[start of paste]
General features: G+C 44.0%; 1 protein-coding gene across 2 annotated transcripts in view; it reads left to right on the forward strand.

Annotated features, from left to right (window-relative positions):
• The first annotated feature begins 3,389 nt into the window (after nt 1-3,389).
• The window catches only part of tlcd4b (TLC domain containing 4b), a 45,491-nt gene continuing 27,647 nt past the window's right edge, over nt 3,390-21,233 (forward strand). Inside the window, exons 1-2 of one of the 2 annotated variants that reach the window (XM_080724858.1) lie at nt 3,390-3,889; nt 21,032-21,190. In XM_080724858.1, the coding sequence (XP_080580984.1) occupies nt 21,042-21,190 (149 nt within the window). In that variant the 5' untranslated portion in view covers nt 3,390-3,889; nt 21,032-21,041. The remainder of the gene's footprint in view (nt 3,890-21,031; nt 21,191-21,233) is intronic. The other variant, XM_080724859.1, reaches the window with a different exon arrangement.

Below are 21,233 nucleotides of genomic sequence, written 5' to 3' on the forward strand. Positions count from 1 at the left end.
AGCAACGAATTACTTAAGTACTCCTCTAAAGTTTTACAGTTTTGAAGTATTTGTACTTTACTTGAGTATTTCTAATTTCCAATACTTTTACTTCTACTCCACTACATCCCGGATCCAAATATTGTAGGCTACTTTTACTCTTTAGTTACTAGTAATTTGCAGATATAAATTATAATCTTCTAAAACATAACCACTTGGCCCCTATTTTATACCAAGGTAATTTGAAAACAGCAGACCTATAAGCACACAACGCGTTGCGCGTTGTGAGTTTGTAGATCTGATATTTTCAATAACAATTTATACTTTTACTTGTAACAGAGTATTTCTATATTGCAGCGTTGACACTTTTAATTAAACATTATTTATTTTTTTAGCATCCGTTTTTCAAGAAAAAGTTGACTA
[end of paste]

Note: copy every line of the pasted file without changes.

General features: G+C 44.0%; 1 protein-coding gene across 2 annotated transcripts in view; it reads left to right on the forward strand.

Annotated features, from left to right (window-relative positions):
• The first annotated feature begins 3,389 nt into the window (after nt 1-3,389).
• The window catches only part of tlcd4b (TLC domain containing 4b), a 45,491-nt gene continuing 27,647 nt past the window's right edge, over nt 3,390-21,233 (forward strand). Inside the window, exons 1-2 of one of the 2 annotated variants that reach the window (XM_080724858.1) lie at nt 3,390-3,889; nt 21,032-21,190. In XM_080724858.1, the coding sequence (XP_080580984.1) occupies nt 21,042-21,190 (149 nt within the window). In that variant the 5' untranslated portion in view covers nt 3,390-3,889; nt 21,032-21,041. The remainder of the gene's footprint in view (nt 3,890-21,031; nt 21,191-21,233) is intronic. The other variant, XM_080724859.1, reaches the window with a different exon arrangement.

Below are 21,233 nucleotides of genomic sequence, written 5' to 3' on the forward strand. Positions count from 1 at the left end.
AGCAACGAATTACTTAAGTACTCCTCTAAAGTTTTACAGTTTTGAAGTATTTGTACTTTACTTGAGTATTTCTAATTTCCAATACTTTTACTTCTACTCCACTACATCCCGGATCCAAATATTGTAGGCTACTTTTACTCTTTAGTTACTAGTAATTTGCAGATATAAATTATAATCTTCTAAAACATAACCACTTGGCCCCTATTTTATACCAAGGTAATTTGAAAACAGCAGACCTATAAGCACACAACGCGTTGCGCGTTGTGAGTTTGTAGATCTGATATTTTCAATAACAATTTATACTTTTACTTGTAACAGAGTATTTCTATATTGCAGCGTTGACACTTTTAATTAAACATTATTTATTTTTTTAGCATCCGTTTTTCAAGAAAAAGTTGACTA